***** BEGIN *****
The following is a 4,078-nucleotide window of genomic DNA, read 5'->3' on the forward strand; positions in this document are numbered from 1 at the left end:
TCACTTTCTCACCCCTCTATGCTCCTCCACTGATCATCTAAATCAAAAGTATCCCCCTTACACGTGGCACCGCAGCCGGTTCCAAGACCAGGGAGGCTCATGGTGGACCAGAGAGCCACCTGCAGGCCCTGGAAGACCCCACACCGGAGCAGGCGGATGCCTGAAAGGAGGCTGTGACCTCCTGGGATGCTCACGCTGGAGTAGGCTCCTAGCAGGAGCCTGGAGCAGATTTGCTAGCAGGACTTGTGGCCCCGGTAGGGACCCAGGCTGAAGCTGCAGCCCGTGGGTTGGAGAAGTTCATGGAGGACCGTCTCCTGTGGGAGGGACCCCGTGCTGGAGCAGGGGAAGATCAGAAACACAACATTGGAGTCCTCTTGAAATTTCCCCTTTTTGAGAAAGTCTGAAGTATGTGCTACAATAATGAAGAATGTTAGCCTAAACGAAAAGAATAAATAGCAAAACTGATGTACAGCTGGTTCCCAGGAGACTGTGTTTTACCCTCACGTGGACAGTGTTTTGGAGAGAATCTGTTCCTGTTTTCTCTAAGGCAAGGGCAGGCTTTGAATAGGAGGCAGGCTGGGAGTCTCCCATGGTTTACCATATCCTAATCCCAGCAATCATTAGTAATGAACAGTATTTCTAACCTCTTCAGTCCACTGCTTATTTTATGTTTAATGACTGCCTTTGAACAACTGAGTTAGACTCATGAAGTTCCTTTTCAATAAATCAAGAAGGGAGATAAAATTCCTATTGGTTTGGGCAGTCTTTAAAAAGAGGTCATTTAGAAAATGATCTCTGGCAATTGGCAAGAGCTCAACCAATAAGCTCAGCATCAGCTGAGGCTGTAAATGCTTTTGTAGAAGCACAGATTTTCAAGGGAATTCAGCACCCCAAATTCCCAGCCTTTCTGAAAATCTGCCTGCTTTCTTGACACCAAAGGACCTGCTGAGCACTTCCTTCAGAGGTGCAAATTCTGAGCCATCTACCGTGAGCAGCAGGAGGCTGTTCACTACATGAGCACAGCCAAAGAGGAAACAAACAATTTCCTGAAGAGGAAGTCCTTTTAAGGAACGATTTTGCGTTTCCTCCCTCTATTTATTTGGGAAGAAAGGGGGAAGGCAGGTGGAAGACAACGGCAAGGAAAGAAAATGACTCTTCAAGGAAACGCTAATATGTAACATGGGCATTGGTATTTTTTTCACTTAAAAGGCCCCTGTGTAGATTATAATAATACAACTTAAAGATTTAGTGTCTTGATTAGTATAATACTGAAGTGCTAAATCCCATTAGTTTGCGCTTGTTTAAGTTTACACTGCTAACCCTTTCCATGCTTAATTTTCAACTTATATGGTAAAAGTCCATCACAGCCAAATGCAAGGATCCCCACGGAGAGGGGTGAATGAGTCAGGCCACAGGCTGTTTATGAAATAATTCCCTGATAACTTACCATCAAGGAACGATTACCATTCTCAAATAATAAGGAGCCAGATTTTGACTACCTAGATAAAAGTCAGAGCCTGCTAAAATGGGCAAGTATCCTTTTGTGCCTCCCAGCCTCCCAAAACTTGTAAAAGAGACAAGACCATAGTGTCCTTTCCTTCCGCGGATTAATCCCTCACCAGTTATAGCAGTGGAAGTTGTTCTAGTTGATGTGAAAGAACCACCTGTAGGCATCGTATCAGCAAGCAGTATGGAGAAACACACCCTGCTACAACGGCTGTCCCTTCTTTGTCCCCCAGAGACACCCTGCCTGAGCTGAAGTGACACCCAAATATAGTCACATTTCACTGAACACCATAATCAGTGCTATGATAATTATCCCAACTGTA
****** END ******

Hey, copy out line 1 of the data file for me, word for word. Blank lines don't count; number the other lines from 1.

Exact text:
The following is a 4,078-nucleotide window of genomic DNA, read 5'->3' on the forward strand; positions in this document are numbered from 1 at the left end: